Pair Arrested In Bomb Probe Released Fbi Lacks Evidence Linking Two Drifters To Oklahoma City Disaster

Two drifters taken into custody as possible witnesses in the Oklahoma City bombing, including one who bore a passing resemblance to the elusive “John Doe 2,” were released by early today.

On Tuesday, The FBI arrested Gary Allan Land and Robert Jacks, whose lives paralleled that of the chief suspect in case.

A trail of motel receipts indicated that Land and Jacks had crossed paths with Timothy James McVeigh before and after the bombing, but federal officials did not present evidence linking them to the crime Tuesday.

Land and Jacks, who has told acquaintances he is Land’s uncle, surrendered with their hands on their heads at dawn when federal agents ordered them out of their room in a small motel in the southwest corner of Missouri, about 200 miles from Oklahoma City.

Bomb squad members attached ropes to luggage in their car trunk and gingerly pulled bags from a safe distance across a parking lot. There was no explosion.

Although some motel managers said Land resembles the target of the manhunt known only as John Doe 2, much about Land is at odds with the artist’s sketch of the suspect.

John Doe 2 is depicted as short-haired, cleanshaven and tattooed, while Land wears his dark hair long, has a mustache and has no tattoo on his arm.

FBI spokesman Dan Vogel cautioned that Land had not been positively identified as the man seen with McVeigh.

In other developments Tuesday, the number of dead in the explosion reached 140, including 15 children.

The rescue effort was suspended for the night because the southeast corner of the shattered building was so unstable. The cutback in hours and a reduction in the number of people searching the building indicated what authorities have been acknowledging for the last several days: None of the 37 people still believed to be in the rubble are expected to be found alive.

Meanwhile, a federal magistrate judge in Milan, Mich., ordered that James Nichols be held without bond pending trial on a charge of conspiring with McVeigh to make bombs on his 160-acre Michigan farm. Nichols’ brother, Terry, is being held on the same charge.

McVeigh’s association with Land and Jacks is less clear-cut.

The two men have led peripatetic lives, moving around the country from one cheap motel and trailer park to another, paying their bills with cash despite having no visible source of income and displaying a penchant for drinking cases of beer. But their only known connection to McVeigh is that they often have ended up in the same towns at the same time.

Land and Jacks lived for five months in a Kingman, Ariz., motel across the street from two motels where McVeigh stayed in February and April. The morning of the Oklahoma City bombing, a car with Land’s license plate reportedly was videotaped near the Alfred P. Murrah Federal Building just before the blast. And later that day, the two men checked into two Oklahoma motels about 100 miles apart, including one in the town where McVeigh had been arrested that morning.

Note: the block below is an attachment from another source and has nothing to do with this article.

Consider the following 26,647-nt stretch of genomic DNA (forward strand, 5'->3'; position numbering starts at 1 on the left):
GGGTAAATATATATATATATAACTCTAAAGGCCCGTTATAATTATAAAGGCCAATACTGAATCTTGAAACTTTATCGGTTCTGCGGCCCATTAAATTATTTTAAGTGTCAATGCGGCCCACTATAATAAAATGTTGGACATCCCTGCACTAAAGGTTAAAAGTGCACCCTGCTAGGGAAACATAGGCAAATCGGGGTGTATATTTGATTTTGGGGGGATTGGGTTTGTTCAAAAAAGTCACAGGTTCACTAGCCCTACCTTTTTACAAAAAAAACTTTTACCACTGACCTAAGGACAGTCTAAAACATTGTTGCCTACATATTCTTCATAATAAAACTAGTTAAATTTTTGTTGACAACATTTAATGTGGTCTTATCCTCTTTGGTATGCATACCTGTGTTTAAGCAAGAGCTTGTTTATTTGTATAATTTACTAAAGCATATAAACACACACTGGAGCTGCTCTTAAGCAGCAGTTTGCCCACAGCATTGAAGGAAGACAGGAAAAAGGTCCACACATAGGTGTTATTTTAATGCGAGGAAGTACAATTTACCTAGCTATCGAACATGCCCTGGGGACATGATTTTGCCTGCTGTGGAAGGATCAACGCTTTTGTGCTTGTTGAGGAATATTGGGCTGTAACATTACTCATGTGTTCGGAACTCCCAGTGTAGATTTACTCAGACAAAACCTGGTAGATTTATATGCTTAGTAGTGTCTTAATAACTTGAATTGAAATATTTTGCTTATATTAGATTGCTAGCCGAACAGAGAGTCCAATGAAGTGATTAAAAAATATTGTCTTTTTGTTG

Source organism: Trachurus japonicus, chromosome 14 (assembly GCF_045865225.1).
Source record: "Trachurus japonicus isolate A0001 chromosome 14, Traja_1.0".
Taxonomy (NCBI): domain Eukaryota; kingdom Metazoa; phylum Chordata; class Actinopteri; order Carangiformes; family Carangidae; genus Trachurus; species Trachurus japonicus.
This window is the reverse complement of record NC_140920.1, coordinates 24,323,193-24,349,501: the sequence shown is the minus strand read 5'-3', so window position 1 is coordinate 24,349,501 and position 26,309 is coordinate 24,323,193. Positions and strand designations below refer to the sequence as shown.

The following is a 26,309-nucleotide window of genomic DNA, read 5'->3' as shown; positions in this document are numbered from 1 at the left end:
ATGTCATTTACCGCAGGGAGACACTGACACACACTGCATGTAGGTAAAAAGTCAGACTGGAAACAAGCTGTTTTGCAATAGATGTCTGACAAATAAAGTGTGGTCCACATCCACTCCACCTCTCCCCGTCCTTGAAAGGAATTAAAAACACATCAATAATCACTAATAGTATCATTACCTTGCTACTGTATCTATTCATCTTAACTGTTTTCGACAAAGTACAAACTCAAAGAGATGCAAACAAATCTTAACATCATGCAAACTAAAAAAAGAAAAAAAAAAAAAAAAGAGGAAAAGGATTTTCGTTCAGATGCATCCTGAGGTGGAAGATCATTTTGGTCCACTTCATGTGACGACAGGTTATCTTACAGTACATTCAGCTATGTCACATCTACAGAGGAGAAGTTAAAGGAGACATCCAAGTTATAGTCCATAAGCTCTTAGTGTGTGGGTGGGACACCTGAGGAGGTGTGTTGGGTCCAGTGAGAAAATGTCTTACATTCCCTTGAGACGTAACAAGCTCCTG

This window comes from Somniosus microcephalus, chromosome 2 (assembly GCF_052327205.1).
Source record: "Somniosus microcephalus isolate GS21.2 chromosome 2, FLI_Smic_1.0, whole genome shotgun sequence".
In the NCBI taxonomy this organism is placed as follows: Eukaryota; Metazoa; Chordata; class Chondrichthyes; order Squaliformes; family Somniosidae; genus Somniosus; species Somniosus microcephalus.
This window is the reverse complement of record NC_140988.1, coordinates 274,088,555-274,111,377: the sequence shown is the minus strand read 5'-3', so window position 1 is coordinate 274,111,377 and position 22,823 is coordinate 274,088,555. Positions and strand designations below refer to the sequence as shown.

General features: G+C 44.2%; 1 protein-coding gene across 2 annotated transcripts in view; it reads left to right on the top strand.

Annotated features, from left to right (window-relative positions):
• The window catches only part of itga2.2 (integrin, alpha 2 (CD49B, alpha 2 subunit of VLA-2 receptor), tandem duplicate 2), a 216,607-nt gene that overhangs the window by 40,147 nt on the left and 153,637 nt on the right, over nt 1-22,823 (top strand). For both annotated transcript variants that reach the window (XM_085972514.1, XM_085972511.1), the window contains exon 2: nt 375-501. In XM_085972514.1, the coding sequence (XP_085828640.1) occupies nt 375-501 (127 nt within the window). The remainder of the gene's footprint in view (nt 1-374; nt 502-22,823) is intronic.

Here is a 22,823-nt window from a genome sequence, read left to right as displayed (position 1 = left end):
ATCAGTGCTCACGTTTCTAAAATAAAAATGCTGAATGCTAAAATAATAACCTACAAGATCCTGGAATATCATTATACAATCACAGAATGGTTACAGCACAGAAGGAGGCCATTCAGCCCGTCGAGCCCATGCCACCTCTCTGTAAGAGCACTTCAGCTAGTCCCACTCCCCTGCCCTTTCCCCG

By the time the FBI picked up the trail of the two last weekend, they already had checked out of their Oklahoma motel room. So late Monday, the FBI put out a nationwide alert for their car and released their names.

If they were on the lam, Lands and Jacks did nothing to disguise their identity after checking into the Kel-Lake Motel in Carthage about 4 p.m. Monday. Manager Wanda Jackson said they registered under their own names and listed their car, a white Thunderbird with the Arizona license plate the FBI had announced it was looking for.

Jacks listed a Spokane address in 1988, The Associated Press reported.

In court documents located in Sacramento, Jacks listed no permanent address, but was using a Spokane post office box. A check of court records showed Jacks wasn’t arrested while he was in Spokane.

‘A superbomb’

At the hearing in Michigan for James Nichols Tuesday, FBI agents testified about a conversation Nichols had with one of his neighbors, who has become a confidential witness. One FBI agent said the witness placed the conversation between 1987 and 1990, and said Nichols told him that “technology exists to build a superbomb … one that could blow up a federal building.”

The witness also related an anecdote from five to eight years ago, when he smelled diesel fuel at Nichols’ farm, and James Nichols explained to him that “my brother and an old Army buddy were here over the weekend making bombs.”

Terry Nichols and McVeigh went through boot training and were posted at Fort Riley, Kan., together.

U.S. Magistrate Judge Virginia Morgan ordered James Nichols held for a May 12 preliminary hearing.

Also Tuesday, federal agents canvassed gun dealers around Kingman to determine what weapons McVeigh friend Michael Fortier had purchased.

An employee of one local pawnshop said records showed Fortier bought a Charter Arms .38-caliber Magnum and a Mini-14 assault rifle in 1993.

His mother, Irene Fortier, said her son had given the FBI permission to search his trailer on the outskirts of town. Agents who searched the white trailer for about four hours emerged Monday night with about a dozen cardboard boxes. Among other items, they removed a Denver Broncos banner from Fortier’s wall.

Tags: terrorism

Click here to comment on this story »



Contact the Spokesman

Main switchboard:
(509) 459-5000
Customer service:
(509) 747-4422
(509) 459-5400
(800) 789-0029
Back to Spokesman Mobile